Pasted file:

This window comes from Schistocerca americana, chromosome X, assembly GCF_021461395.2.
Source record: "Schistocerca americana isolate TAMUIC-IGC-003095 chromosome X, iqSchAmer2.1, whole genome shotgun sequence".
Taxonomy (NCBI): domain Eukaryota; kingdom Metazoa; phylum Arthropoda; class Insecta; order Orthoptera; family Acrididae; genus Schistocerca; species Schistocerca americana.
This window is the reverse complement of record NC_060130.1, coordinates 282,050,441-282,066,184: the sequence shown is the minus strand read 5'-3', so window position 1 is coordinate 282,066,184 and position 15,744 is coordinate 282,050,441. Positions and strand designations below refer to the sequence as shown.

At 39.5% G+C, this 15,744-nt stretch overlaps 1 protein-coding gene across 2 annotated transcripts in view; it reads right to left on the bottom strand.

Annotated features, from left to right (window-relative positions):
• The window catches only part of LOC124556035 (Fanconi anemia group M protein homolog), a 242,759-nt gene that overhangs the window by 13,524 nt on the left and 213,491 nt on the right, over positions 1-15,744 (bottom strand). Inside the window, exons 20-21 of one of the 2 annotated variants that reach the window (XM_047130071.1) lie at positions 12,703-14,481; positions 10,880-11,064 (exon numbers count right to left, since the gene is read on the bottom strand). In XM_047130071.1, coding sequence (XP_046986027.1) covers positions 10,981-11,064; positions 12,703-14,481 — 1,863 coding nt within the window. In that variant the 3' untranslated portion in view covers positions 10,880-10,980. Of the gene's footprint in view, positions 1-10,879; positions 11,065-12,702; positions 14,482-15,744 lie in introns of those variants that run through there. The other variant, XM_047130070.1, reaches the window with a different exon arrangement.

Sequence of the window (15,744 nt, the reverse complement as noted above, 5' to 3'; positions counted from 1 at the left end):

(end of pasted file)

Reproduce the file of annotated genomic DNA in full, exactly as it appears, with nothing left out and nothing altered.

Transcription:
This window comes from Schistocerca americana, chromosome X, assembly GCF_021461395.2.
Source record: "Schistocerca americana isolate TAMUIC-IGC-003095 chromosome X, iqSchAmer2.1, whole genome shotgun sequence".
Taxonomy (NCBI): domain Eukaryota; kingdom Metazoa; phylum Arthropoda; class Insecta; order Orthoptera; family Acrididae; genus Schistocerca; species Schistocerca americana.
This window is the reverse complement of record NC_060130.1, coordinates 282,050,441-282,066,184: the sequence shown is the minus strand read 5'-3', so window position 1 is coordinate 282,066,184 and position 15,744 is coordinate 282,050,441. Positions and strand designations below refer to the sequence as shown.

At 39.5% G+C, this 15,744-nt stretch overlaps 1 protein-coding gene across 2 annotated transcripts in view; it reads right to left on the bottom strand.

Annotated features, from left to right (window-relative positions):
• The window catches only part of LOC124556035 (Fanconi anemia group M protein homolog), a 242,759-nt gene that overhangs the window by 13,524 nt on the left and 213,491 nt on the right, over positions 1-15,744 (bottom strand). Inside the window, exons 20-21 of one of the 2 annotated variants that reach the window (XM_047130071.1) lie at positions 12,703-14,481; positions 10,880-11,064 (exon numbers count right to left, since the gene is read on the bottom strand). In XM_047130071.1, coding sequence (XP_046986027.1) covers positions 10,981-11,064; positions 12,703-14,481 — 1,863 coding nt within the window. In that variant the 3' untranslated portion in view covers positions 10,880-10,980. Of the gene's footprint in view, positions 1-10,879; positions 11,065-12,702; positions 14,482-15,744 lie in introns of those variants that run through there. The other variant, XM_047130070.1, reaches the window with a different exon arrangement.

Sequence of the window (15,744 nt, the reverse complement as noted above, 5' to 3'; positions counted from 1 at the left end):